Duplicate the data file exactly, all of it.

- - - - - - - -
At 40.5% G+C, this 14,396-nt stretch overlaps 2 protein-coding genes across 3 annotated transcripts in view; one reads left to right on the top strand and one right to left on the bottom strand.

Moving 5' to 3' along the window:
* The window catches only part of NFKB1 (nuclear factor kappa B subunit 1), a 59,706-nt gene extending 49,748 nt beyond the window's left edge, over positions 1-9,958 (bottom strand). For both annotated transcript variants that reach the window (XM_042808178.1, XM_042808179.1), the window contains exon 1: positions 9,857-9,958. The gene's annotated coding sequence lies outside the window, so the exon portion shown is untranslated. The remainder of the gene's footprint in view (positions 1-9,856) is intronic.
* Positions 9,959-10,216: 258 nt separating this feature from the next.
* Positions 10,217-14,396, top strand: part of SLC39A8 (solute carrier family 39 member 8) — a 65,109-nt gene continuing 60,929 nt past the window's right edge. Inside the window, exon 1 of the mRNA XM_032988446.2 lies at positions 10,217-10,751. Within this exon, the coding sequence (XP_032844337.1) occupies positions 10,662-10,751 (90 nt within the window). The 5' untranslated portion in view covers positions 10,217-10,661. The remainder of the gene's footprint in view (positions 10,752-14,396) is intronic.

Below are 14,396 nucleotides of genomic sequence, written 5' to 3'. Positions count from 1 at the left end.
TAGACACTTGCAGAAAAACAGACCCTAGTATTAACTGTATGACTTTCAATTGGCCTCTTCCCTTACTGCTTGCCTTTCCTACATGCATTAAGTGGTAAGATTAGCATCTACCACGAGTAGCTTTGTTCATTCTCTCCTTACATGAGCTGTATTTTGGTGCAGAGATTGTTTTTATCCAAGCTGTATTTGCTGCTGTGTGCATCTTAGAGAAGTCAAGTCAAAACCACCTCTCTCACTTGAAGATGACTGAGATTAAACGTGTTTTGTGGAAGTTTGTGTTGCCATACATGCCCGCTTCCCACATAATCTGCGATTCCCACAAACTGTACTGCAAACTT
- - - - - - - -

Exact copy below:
At 40.5% G+C, this 14,396-nt stretch overlaps 2 protein-coding genes across 3 annotated transcripts in view; one reads left to right on the top strand and one right to left on the bottom strand.

Moving 5' to 3' along the window:
* The window catches only part of NFKB1 (nuclear factor kappa B subunit 1), a 59,706-nt gene extending 49,748 nt beyond the window's left edge, over positions 1-9,958 (bottom strand). For both annotated transcript variants that reach the window (XM_042808178.1, XM_042808179.1), the window contains exon 1: positions 9,857-9,958. The gene's annotated coding sequence lies outside the window, so the exon portion shown is untranslated. The remainder of the gene's footprint in view (positions 1-9,856) is intronic.
* Positions 9,959-10,216: 258 nt separating this feature from the next.
* Positions 10,217-14,396, top strand: part of SLC39A8 (solute carrier family 39 member 8) — a 65,109-nt gene continuing 60,929 nt past the window's right edge. Inside the window, exon 1 of the mRNA XM_032988446.2 lies at positions 10,217-10,751. Within this exon, the coding sequence (XP_032844337.1) occupies positions 10,662-10,751 (90 nt within the window). The 5' untranslated portion in view covers positions 10,217-10,661. The remainder of the gene's footprint in view (positions 10,752-14,396) is intronic.

Below are 14,396 nucleotides of genomic sequence, written 5' to 3'. Positions count from 1 at the left end.
TAGACACTTGCAGAAAAACAGACCCTAGTATTAACTGTATGACTTTCAATTGGCCTCTTCCCTTACTGCTTGCCTTTCCTACATGCATTAAGTGGTAAGATTAGCATCTACCACGAGTAGCTTTGTTCATTCTCTCCTTACATGAGCTGTATTTTGGTGCAGAGATTGTTTTTATCCAAGCTGTATTTGCTGCTGTGTGCATCTTAGAGAAGTCAAGTCAAAACCACCTCTCTCACTTGAAGATGACTGAGATTAAACGTGTTTTGTGGAAGTTTGTGTTGCCATACATGCCCGCTTCCCACATAATCTGCGATTCCCACAAACTGTACTGCAAACTT